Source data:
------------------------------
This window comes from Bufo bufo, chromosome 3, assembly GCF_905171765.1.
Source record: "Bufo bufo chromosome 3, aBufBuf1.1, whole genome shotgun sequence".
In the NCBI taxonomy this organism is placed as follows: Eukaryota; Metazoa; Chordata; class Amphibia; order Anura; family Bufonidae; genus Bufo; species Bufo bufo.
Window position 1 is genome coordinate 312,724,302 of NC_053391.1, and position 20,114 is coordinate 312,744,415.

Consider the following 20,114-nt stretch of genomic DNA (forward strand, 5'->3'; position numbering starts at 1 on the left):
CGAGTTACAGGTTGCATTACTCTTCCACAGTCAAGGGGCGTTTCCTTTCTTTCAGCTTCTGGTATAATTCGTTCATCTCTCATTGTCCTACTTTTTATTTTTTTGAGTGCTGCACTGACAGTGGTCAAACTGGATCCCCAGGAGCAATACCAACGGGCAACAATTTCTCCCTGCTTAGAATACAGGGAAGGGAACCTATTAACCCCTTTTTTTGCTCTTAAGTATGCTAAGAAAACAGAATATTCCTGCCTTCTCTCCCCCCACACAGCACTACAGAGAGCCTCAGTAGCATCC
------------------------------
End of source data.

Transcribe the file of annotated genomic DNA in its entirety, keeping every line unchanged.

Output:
This window comes from Bufo bufo, chromosome 3, assembly GCF_905171765.1.
Source record: "Bufo bufo chromosome 3, aBufBuf1.1, whole genome shotgun sequence".
In the NCBI taxonomy this organism is placed as follows: Eukaryota; Metazoa; Chordata; class Amphibia; order Anura; family Bufonidae; genus Bufo; species Bufo bufo.
Window position 1 is genome coordinate 312,724,302 of NC_053391.1, and position 20,114 is coordinate 312,744,415.

Consider the following 20,114-nt stretch of genomic DNA (forward strand, 5'->3'; position numbering starts at 1 on the left):
CGAGTTACAGGTTGCATTACTCTTCCACAGTCAAGGGGCGTTTCCTTTCTTTCAGCTTCTGGTATAATTCGTTCATCTCTCATTGTCCTACTTTTTATTTTTTTGAGTGCTGCACTGACAGTGGTCAAACTGGATCCCCAGGAGCAATACCAACGGGCAACAATTTCTCCCTGCTTAGAATACAGGGAAGGGAACCTATTAACCCCTTTTTTTGCTCTTAAGTATGCTAAGAAAACAGAATATTCCTGCCTTCTCTCCCCCCACACAGCACTACAGAGAGCCTCAGTAGCATCC